Fourth of July weekend: assimilation at the park
I've written before (here and here) about the park near my house, where I so often walk.
Fourth of July weekend is a big holiday there, especially when the weather is lovely, as it has been this year (and, after all the rain we've had lately, it seems almost miraculous). Not only is it a beautiful vista--ocean and rocks and lighthouses and waves and boats and islands--but there are picnic tables and spots to barbecue, and the park is big enough that it never really seems very crowded, even on holidays.
Saturday I was walking there, and when I got to the picnic area I saw that there were at least seventy people there, an unusual but not-unheard-of number. I couldn't tell whether they were all part of one big group or whether they represented a series of unrelated groups. But almost every picnic table was in use, and there were fires going in the grills and the luscious smell of cooking wafted across my path as I fast-walked by, making me want to stop, sit down, and beg for a bite.
I noticed that all the people there seemed to be foreign, but not all from the same country or even area of the world. There were vaguely Mideastern-looking people, a well as some who seemed to be from Eastern Europe; others undoubtedly hailing from Africa, as well as Asians of different persuasions. I could hear language after language, none of them recognizable to me, and the smells of the grilling meat contained spices and herbs that seemed especially exotic and alluring.
And children--lots and lots of children. There were bikes and frisbees, laughter and shouting, smiling parents watching fondly, older teenagers looking standoffish and cool. As I passed the younger people, I noticed they were all speaking unaccented English, and even their body language was different than that conveyed by their parents--less constrained. You might say they seemed more free. Of course, part of that is the difference between children and adults. But part of it seemed to be something more.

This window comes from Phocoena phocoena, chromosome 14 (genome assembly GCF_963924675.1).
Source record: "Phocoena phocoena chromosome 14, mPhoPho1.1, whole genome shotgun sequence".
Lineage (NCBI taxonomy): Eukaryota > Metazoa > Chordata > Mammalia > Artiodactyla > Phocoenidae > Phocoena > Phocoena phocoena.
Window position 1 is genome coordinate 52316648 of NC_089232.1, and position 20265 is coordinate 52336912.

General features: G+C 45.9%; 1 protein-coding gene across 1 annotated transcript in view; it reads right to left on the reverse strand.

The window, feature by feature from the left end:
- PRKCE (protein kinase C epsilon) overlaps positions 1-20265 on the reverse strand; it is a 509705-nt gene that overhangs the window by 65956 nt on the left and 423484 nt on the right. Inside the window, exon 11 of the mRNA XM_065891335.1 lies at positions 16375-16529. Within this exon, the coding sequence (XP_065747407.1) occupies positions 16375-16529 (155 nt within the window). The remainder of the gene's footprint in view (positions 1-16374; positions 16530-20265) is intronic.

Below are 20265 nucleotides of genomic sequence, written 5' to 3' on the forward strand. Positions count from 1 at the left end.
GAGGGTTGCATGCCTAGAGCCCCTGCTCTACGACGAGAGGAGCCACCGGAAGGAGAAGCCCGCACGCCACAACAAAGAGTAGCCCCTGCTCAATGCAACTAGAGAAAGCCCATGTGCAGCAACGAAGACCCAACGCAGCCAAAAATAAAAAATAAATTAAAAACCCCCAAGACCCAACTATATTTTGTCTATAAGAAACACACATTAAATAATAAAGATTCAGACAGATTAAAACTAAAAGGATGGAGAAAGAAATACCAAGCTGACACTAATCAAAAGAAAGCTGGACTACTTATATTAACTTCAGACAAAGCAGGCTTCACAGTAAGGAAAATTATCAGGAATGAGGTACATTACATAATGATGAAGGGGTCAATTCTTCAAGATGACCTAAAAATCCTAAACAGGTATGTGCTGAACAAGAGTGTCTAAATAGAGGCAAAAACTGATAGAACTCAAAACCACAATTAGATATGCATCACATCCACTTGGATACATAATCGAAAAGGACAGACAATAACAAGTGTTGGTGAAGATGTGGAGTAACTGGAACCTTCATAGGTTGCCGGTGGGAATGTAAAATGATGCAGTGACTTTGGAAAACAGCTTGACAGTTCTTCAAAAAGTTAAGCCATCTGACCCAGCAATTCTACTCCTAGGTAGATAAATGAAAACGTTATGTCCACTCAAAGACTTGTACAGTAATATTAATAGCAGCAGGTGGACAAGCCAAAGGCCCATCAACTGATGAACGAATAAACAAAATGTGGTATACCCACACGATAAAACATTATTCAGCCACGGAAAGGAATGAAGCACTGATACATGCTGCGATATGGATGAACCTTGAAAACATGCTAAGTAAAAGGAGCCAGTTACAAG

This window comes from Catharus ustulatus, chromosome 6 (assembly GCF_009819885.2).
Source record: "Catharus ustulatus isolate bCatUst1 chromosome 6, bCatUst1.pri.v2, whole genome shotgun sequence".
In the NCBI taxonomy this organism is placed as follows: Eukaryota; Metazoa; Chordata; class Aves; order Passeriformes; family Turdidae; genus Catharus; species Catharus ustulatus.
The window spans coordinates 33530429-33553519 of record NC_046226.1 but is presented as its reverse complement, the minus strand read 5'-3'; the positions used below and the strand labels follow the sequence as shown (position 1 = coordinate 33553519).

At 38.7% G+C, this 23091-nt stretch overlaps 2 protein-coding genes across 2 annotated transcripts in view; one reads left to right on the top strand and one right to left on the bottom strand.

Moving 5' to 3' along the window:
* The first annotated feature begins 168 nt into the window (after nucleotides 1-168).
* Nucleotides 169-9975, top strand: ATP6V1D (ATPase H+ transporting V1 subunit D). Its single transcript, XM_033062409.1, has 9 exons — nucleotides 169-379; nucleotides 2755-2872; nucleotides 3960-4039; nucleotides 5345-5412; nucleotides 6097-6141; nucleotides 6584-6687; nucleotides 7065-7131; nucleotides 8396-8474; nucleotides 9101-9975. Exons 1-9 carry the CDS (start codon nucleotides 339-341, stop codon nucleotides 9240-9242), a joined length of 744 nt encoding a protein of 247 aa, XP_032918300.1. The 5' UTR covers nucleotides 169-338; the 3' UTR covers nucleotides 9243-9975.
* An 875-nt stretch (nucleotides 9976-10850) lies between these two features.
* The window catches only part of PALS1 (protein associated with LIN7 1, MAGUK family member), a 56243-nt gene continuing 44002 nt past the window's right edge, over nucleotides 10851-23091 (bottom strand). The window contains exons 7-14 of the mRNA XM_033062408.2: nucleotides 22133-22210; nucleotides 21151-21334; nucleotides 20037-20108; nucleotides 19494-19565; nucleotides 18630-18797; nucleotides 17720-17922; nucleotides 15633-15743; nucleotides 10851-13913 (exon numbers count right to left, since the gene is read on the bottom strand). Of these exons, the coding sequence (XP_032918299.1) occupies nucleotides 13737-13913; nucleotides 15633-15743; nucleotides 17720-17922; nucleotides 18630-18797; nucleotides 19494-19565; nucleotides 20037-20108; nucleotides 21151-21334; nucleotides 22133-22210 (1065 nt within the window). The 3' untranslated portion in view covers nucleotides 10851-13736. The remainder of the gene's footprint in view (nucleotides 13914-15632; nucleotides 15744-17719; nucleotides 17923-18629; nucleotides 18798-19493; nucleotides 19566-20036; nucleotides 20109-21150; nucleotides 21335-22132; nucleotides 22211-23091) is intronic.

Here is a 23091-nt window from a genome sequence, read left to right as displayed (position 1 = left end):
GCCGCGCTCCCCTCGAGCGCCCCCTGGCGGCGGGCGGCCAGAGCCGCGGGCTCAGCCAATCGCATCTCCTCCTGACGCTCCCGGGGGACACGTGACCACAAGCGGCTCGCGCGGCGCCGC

Who were these people, and why were they all here at the same time? Was it a coincidence, or had they been bused in together, members of some society for immigrants? I have no idea, but it struck me that the group was an especially appropriate one for Fourth of July weekend.
We're a nation of immigrants, as it's often said. Lately, immigration has become far more controversial, but we forget that it's often been so. Each new wave encountered some antagonism, especially beginning in the latter part of the nineteenth century, when the country was getting more crowded and there was increasing arrivals from countries that seemed especially "foreign" to the predominantly Western Europeans who were the earlier settlers.
In those days, immigrants faced the dilemma of assimilation, as they do today. But back then most people who came to this country were eager to assimilate--or at least they thought they were. The process might have been difficult, and they didn't like all the changes that occurred when their children dropped the old ways and became Americans, but it's my impression that there was a certain widespread acceptance that this was almost inevitable.